November 2007
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Mid-luxury sedans: The money class
The Infiniti M35 is tops. And the new 'clean diesel' Mercedes E320 has that sweet smell of success

Lexus LS 460L, Mercedes-Benz E350 & BMW 535i in driveway.


The Infiniti M35 is a class leader in our tests of mid-luxury sedans. But the other big news is that two versions of the freshened Mercedes-Benz E class are close in its rear-view mirror, with the new diesel-powered E320 BlueTec and its gasoline-powered twin, the E350. We tested the rear-wheel-drive base M35 as an update to the all-wheel-drive M35X that we had previously tested and that was our 2007 Top Pick for luxury cars. Not only did this version score nearly the same as the M35X, but it's one of the least expensive cars in the category. (See Infiniti M35: Still the one to beat, available to subscribers.)

The Mercedes-Benz E320 is the first of a new wave of "clean diesel" cars that we've tested. It achieved an impressive 29 mpg in overall fuel economy. (See "The Lexus GS 450h hybrid vs Mercedes-Benz E320 diesel," available to subscribers, for a comparison of the E320 and Lexus GS 450h Hybrid.) For this mid-luxury group, we also tested the freshened BMW 535i, now powered by a new twin-turbocharged engine; the redesigned Volvo S80; and the Lexus GS 450h. Prices for this group range from $45,305 for the Volvo to $60,172 for the Lexus. We tested two wheel-drive versions; each model is available with all-wheel drive.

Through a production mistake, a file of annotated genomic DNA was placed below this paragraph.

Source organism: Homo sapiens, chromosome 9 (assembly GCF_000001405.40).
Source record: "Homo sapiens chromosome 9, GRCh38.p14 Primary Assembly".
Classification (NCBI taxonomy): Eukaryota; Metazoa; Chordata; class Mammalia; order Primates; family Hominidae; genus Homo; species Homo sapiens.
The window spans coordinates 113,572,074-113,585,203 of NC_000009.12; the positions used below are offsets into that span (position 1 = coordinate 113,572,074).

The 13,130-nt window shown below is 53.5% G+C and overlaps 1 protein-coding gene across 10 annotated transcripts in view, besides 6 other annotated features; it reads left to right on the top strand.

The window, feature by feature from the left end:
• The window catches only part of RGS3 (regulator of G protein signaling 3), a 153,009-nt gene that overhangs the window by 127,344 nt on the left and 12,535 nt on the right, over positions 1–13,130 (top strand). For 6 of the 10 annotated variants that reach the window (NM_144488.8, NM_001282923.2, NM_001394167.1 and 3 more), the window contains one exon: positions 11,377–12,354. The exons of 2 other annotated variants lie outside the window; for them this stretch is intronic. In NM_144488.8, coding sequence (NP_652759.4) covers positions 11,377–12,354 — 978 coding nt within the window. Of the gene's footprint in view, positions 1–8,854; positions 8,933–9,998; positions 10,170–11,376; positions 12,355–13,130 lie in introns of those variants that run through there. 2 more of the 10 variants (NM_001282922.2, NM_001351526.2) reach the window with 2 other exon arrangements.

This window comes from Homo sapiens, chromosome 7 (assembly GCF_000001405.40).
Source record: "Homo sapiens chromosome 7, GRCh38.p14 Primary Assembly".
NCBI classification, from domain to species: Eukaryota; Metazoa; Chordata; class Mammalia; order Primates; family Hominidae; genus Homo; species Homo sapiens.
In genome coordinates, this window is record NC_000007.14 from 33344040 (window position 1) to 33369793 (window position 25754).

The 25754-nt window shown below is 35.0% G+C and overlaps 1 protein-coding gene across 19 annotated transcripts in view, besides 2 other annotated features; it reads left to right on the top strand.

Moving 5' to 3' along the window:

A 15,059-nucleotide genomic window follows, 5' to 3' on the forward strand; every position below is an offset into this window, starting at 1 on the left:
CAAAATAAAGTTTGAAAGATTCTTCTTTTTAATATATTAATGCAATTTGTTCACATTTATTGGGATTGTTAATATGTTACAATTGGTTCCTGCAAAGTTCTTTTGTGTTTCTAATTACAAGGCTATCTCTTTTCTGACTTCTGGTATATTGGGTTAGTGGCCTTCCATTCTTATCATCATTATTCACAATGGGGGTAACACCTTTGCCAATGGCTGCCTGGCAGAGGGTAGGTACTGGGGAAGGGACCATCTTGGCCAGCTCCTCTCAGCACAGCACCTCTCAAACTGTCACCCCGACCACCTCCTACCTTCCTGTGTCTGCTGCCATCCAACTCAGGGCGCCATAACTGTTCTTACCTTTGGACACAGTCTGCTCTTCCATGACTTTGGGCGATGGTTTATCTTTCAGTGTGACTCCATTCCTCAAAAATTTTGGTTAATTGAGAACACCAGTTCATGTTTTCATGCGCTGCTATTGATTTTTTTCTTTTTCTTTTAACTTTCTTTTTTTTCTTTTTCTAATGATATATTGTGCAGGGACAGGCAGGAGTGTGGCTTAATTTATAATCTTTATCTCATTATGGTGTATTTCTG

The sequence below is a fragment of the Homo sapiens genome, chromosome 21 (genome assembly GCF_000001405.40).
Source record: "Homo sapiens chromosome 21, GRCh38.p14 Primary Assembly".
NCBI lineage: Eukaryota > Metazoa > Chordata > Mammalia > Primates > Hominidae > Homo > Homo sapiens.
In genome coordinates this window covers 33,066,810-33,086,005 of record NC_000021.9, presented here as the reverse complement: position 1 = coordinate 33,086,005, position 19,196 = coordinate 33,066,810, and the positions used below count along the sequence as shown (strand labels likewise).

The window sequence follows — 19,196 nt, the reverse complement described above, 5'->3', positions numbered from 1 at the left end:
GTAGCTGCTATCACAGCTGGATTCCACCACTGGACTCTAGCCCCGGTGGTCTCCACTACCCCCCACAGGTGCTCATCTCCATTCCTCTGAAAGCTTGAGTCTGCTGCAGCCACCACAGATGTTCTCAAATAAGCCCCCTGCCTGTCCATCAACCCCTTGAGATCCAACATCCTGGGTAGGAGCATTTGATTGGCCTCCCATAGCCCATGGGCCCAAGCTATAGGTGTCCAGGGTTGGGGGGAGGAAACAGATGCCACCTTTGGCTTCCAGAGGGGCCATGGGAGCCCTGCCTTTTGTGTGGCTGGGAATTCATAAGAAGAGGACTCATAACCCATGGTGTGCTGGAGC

Luxury cars are designed to cradle their occupants in comfort. They surround them with rich materials and a host of convenience features, and they typically have strong, refined engines to provide effortless acceleration. Many mid-luxury models also provide agile handling that adds a sporty dimension to their character.

The Infiniti M35 illustrates the range of driving characters you'll find. Both versions of the M35 are well-rounded, nimble cars that successfully blend sportiness with comfort. They are as capable handling a twisty road as they are cruising the highway. But they aren't as quiet as some other models. (Also see our test of Ultra luxury sedans.)

Several models now offer adaptive cruise control that uses radar to keep a car at a set distance behind a vehicle in front, slowing down or speeding up as necessary. The Volvo S80 takes that one step further. It uses the radar to determine whether you are approaching a car too quickly and, if you are, it will alert you to brake or even slow the car itself.